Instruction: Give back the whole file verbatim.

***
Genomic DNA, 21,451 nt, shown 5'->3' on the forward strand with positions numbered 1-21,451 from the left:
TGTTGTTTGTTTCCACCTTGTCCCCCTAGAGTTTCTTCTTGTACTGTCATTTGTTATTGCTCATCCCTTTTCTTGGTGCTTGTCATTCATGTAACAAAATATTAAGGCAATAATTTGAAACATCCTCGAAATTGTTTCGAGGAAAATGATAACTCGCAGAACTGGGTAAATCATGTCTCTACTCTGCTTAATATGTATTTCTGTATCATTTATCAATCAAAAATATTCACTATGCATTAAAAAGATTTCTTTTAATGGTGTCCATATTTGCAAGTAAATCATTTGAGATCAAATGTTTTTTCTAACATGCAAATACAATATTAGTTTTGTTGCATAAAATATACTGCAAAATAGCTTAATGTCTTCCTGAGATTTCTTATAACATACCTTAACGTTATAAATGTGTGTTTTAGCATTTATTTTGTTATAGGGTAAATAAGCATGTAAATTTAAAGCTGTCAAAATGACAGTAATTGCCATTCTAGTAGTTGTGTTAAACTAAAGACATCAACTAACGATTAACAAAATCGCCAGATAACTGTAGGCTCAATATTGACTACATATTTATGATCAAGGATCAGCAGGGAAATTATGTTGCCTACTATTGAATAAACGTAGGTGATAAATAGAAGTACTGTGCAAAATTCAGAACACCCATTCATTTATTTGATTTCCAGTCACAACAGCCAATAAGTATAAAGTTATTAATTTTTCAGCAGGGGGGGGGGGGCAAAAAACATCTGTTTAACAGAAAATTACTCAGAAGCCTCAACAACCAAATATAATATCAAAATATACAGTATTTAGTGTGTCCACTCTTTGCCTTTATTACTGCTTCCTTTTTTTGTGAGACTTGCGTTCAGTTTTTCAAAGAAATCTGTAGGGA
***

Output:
Genomic DNA, 21,451 nt, shown 5'->3' on the forward strand with positions numbered 1-21,451 from the left:
TGTTGTTTGTTTCCACCTTGTCCCCCTAGAGTTTCTTCTTGTACTGTCATTTGTTATTGCTCATCCCTTTTCTTGGTGCTTGTCATTCATGTAACAAAATATTAAGGCAATAATTTGAAACATCCTCGAAATTGTTTCGAGGAAAATGATAACTCGCAGAACTGGGTAAATCATGTCTCTACTCTGCTTAATATGTATTTCTGTATCATTTATCAATCAAAAATATTCACTATGCATTAAAAAGATTTCTTTTAATGGTGTCCATATTTGCAAGTAAATCATTTGAGATCAAATGTTTTTTCTAACATGCAAATACAATATTAGTTTTGTTGCATAAAATATACTGCAAAATAGCTTAATGTCTTCCTGAGATTTCTTATAACATACCTTAACGTTATAAATGTGTGTTTTAGCATTTATTTTGTTATAGGGTAAATAAGCATGTAAATTTAAAGCTGTCAAAATGACAGTAATTGCCATTCTAGTAGTTGTGTTAAACTAAAGACATCAACTAACGATTAACAAAATCGCCAGATAACTGTAGGCTCAATATTGACTACATATTTATGATCAAGGATCAGCAGGGAAATTATGTTGCCTACTATTGAATAAACGTAGGTGATAAATAGAAGTACTGTGCAAAATTCAGAACACCCATTCATTTATTTGATTTCCAGTCACAACAGCCAATAAGTATAAAGTTATTAATTTTTCAGCAGGGGGGGGGGGGCAAAAAACATCTGTTTAACAGAAAATTACTCAGAAGCCTCAACAACCAAATATAATATCAAAATATACAGTATTTAGTGTGTCCACTCTTTGCCTTTATTACTGCTTCCTTTTTTTGTGAGACTTGCGTTCAGTTTTTCAAAGAAATCTGTAGGGA